The April 2002 issue of Maxim begins with a three-page, fold-out ad for a running shoe. On each page, there is an image with a letter. The first page depicts the shirtless torso of a sweaty man, running and wearing a "Just do it" face, and a large "a". The second page shows the shoe hitting the pavement and a "+ b". And finally, on the third page, a gorgeous blond in a leopard bikini, highlights and all with an "=c" completing the equation.

a + b = c

Okay. I failed high school algebra twice, but this one is simple enough. Let's assume, because it's the most obvious choice, that these variables are substitutions for the images on their respective pages. In this case, the equation becomes:

sweaty man + sports shoe = babe in leopard bikini

From this, you could garner a wealth of meaning. Since the most obvious answer, in this case, is the most boring, let's first take a look at the alternatives:

Alchemy: Take a sweaty man, add a neat sports shoe, mix well, and you can make a hot woman.

Metamorphosis: If you are a sweaty man and you get those shoes, you will become a hot babe in a leopard bikini.

The obvious intent: Okay. The designers of this ad are trying to say, "Wear these shoes, and the girl is yours."

Everyone knows that sex sells. The people who made this advertisement know it, and they want you to know they know it. The designers wanted the man viewing this ad to feel a sort of tacit comradery with them. "Yeah. That's right. We're selling shoes with sex, and you know it, so we're not gonna kid around with you. Here's the shoe. Here's the babe." (Maxim is a men's magazine, thus we can expect the ads to be targeted at men, of course.)

This sort of unspoken "something-in-common" feeling is very prevalent in modern men's magazines, as well as in women's. They basically say, "People of the opposite sex are nuts, aren't they? Yeah. We know how you feel." Although it seems innocent, it is destructive in that it reinforces a gap between two different peoples, in this case men and women, in the interest of selling a product. (Making money.)

There are many other interesting aspects of this ad. Let's go from left to right. The sweaty man is set in a composition intended to make him look powerful. The shot is taken from a lower angle, so we, the viewers, are looking up at him, he is dominating us. He is slender and muscular, with airbrushed highlights for emphasis. The advertisers have opened by creating a subconscious feeling of insecurity, a need, in vulnerable readers, they've opened up a hole, created a conflict.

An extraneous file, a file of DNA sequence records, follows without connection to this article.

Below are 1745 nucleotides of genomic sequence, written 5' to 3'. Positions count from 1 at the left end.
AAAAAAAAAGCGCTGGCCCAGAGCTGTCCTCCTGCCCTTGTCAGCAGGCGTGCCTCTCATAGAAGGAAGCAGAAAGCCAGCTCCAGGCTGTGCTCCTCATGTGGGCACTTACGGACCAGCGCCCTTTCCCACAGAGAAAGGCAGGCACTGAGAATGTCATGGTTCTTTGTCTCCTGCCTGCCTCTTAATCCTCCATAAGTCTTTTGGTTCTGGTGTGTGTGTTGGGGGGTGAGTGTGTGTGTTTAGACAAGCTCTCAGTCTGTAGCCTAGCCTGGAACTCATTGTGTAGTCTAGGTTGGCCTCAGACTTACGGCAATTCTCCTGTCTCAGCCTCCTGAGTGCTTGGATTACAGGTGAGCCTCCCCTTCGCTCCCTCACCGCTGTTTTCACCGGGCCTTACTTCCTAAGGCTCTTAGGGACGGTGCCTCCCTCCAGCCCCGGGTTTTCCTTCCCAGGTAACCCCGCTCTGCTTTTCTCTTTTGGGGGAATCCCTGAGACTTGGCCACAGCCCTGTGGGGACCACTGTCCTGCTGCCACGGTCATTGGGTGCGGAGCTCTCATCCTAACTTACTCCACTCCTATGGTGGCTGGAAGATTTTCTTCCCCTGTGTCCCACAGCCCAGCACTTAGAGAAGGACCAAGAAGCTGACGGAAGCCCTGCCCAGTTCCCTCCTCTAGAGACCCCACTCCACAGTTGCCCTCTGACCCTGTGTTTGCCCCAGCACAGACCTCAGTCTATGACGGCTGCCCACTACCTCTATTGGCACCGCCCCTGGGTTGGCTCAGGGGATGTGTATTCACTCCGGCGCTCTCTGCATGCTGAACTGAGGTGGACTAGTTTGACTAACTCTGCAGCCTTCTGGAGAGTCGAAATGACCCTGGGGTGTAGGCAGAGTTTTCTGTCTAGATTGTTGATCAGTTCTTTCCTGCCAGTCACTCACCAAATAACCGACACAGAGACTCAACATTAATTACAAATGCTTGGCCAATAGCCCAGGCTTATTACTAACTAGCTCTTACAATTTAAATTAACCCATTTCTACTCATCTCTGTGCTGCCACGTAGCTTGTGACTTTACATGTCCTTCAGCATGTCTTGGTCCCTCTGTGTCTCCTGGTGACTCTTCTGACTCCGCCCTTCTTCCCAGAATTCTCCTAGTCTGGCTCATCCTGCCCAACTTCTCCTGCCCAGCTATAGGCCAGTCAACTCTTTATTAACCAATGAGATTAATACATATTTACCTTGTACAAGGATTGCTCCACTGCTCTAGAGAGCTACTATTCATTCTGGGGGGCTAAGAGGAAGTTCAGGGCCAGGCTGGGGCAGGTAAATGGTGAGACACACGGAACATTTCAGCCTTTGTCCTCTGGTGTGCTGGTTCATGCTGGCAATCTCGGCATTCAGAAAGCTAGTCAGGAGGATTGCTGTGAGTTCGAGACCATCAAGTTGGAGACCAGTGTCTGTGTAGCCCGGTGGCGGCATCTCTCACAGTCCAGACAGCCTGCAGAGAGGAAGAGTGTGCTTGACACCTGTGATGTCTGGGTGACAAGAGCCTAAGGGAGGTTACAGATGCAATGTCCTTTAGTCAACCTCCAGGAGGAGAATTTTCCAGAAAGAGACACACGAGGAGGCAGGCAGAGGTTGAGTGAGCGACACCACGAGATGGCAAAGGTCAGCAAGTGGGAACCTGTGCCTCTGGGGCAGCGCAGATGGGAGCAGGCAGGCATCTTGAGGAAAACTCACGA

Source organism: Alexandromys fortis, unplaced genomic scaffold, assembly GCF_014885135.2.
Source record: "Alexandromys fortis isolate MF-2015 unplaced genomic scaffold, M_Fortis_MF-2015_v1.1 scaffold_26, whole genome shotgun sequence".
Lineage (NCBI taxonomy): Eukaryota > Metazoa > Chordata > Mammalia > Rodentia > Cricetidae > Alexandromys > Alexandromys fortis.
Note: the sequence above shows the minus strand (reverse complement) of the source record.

On the next page comes the shoe. The Product. The product bridges the gap between the insecurities created by the first image and the solution on the final page. The second image is composed of the shoe, a sea of pavement and a flexed calf muscle. The shoe is the only thing in focus, our eyes are immediately drawn to it. The man wearing the shoe has no socks on, which reinforces the perception of him as wild and free. Thus our subconscious perceives liberation from the everyday annoyance of restrictive garb like socks. Now the advertiser has invoked a sense of freedom from day-to-day tedium and tied it directly to the product.

There is another image on the third page, to the right of the shoe and smaller. A couple of tree trunks run up the page vertically, shutting it off from the final page. Tree trunks are hard wood, the advertisers have created the illusion of a barrier. Scratched into the tree trunks are jagged lines, making it seem all the more fearsome.

Across the bottom half of the first two pages is a plain blue field, with the "a + b" printed on them, another barrier. The blue field terminates at the same point the trees do.

So far we have the insecurity, and the shoe. The shoe takes us through a barrier, and we have the woman. We've now made it all the way through with the shoe. All along, subversive imagery has reinforced the simple algebra, "a + b = c".

So then we have what is portrayed by this ad as the prize, the woman. She's kneeling on a bed in what looks like an RV. Her lips are parted in a look of subtle fascination. The final image is tinted more on the blue side, creating a feeling of calm, and it matches the blue field which led up to it, and the color of the pavement engulfing the shoe in the second image.

Something else which I didn't notice until looking at the ad for the third time...The girl seems to be looking somewhere off the frame in the final pic. What's she looking at you say? She's looking right at the shoe. (!) The shoe is important to her.

They make no secret of what they're trying to say. Man has shoe, man gets sexy leopard bikini woman, man lives happily ever after. They show it directly, but the image is a lot stronger and less honest when you examine the persuasive imagery behind the "a+b=c".

To the shoe company, the variables stand for: sucker + shoe = MONEY MONEY MONEY